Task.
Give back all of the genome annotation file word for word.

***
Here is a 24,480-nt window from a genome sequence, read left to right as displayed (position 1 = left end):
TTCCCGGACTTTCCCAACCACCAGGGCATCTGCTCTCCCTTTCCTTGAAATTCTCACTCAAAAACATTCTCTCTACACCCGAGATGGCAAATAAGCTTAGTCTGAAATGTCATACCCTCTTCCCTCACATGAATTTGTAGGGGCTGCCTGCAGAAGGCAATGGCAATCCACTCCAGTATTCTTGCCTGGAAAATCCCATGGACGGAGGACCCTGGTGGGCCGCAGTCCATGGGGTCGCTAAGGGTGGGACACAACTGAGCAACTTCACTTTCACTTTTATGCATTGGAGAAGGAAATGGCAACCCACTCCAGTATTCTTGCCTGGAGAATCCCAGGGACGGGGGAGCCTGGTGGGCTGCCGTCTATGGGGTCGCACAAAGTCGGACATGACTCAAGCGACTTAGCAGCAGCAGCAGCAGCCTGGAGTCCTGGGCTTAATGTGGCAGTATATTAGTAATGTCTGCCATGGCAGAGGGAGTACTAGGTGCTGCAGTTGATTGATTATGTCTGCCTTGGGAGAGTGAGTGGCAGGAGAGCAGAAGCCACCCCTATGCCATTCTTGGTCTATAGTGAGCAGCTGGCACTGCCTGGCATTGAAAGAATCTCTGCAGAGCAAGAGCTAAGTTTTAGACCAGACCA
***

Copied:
Here is a 24,480-nt window from a genome sequence, read left to right as displayed (position 1 = left end):
TTCCCGGACTTTCCCAACCACCAGGGCATCTGCTCTCCCTTTCCTTGAAATTCTCACTCAAAAACATTCTCTCTACACCCGAGATGGCAAATAAGCTTAGTCTGAAATGTCATACCCTCTTCCCTCACATGAATTTGTAGGGGCTGCCTGCAGAAGGCAATGGCAATCCACTCCAGTATTCTTGCCTGGAAAATCCCATGGACGGAGGACCCTGGTGGGCCGCAGTCCATGGGGTCGCTAAGGGTGGGACACAACTGAGCAACTTCACTTTCACTTTTATGCATTGGAGAAGGAAATGGCAACCCACTCCAGTATTCTTGCCTGGAGAATCCCAGGGACGGGGGAGCCTGGTGGGCTGCCGTCTATGGGGTCGCACAAAGTCGGACATGACTCAAGCGACTTAGCAGCAGCAGCAGCAGCCTGGAGTCCTGGGCTTAATGTGGCAGTATATTAGTAATGTCTGCCATGGCAGAGGGAGTACTAGGTGCTGCAGTTGATTGATTATGTCTGCCTTGGGAGAGTGAGTGGCAGGAGAGCAGAAGCCACCCCTATGCCATTCTTGGTCTATAGTGAGCAGCTGGCACTGCCTGGCATTGAAAGAATCTCTGCAGAGCAAGAGCTAAGTTTTAGACCAGACCA